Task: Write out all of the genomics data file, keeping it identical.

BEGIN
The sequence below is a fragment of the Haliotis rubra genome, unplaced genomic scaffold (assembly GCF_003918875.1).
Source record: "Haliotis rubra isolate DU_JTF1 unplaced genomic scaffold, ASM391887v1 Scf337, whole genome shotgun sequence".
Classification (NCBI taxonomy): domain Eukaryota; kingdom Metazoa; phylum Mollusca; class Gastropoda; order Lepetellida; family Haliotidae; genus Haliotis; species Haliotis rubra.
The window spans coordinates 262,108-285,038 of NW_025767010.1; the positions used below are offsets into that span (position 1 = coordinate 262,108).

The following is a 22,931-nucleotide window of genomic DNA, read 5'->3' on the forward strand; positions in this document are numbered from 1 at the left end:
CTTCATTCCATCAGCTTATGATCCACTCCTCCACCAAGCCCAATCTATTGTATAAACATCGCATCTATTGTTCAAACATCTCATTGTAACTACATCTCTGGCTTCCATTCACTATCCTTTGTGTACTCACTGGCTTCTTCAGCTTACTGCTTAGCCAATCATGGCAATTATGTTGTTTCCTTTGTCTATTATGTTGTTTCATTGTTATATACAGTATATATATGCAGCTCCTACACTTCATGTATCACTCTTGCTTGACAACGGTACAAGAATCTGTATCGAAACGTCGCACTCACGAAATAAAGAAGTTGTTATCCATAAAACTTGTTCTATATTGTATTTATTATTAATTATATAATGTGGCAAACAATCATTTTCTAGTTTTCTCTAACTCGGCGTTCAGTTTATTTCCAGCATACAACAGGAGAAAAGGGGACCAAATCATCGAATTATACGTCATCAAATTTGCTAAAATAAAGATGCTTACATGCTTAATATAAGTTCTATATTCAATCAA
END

The sequence below is a fragment of the Haliotis rubra genome, unplaced genomic scaffold (assembly GCF_003918875.1).
Source record: "Haliotis rubra isolate DU_JTF1 unplaced genomic scaffold, ASM391887v1 Scf337, whole genome shotgun sequence".
Classification (NCBI taxonomy): domain Eukaryota; kingdom Metazoa; phylum Mollusca; class Gastropoda; order Lepetellida; family Haliotidae; genus Haliotis; species Haliotis rubra.
The window spans coordinates 262,108-285,038 of NW_025767010.1; the positions used below are offsets into that span (position 1 = coordinate 262,108).

The following is a 22,931-nucleotide window of genomic DNA, read 5'->3' on the forward strand; positions in this document are numbered from 1 at the left end:
CTTCATTCCATCAGCTTATGATCCACTCCTCCACCAAGCCCAATCTATTGTATAAACATCGCATCTATTGTTCAAACATCTCATTGTAACTACATCTCTGGCTTCCATTCACTATCCTTTGTGTACTCACTGGCTTCTTCAGCTTACTGCTTAGCCAATCATGGCAATTATGTTGTTTCCTTTGTCTATTATGTTGTTTCATTGTTATATACAGTATATATATGCAGCTCCTACACTTCATGTATCACTCTTGCTTGACAACGGTACAAGAATCTGTATCGAAACGTCGCACTCACGAAATAAAGAAGTTGTTATCCATAAAACTTGTTCTATATTGTATTTATTATTAATTATATAATGTGGCAAACAATCATTTTCTAGTTTTCTCTAACTCGGCGTTCAGTTTATTTCCAGCATACAACAGGAGAAAAGGGGACCAAATCATCGAATTATACGTCATCAAATTTGCTAAAATAAAGATGCTTACATGCTTAATATAAGTTCTATATTCAATCAA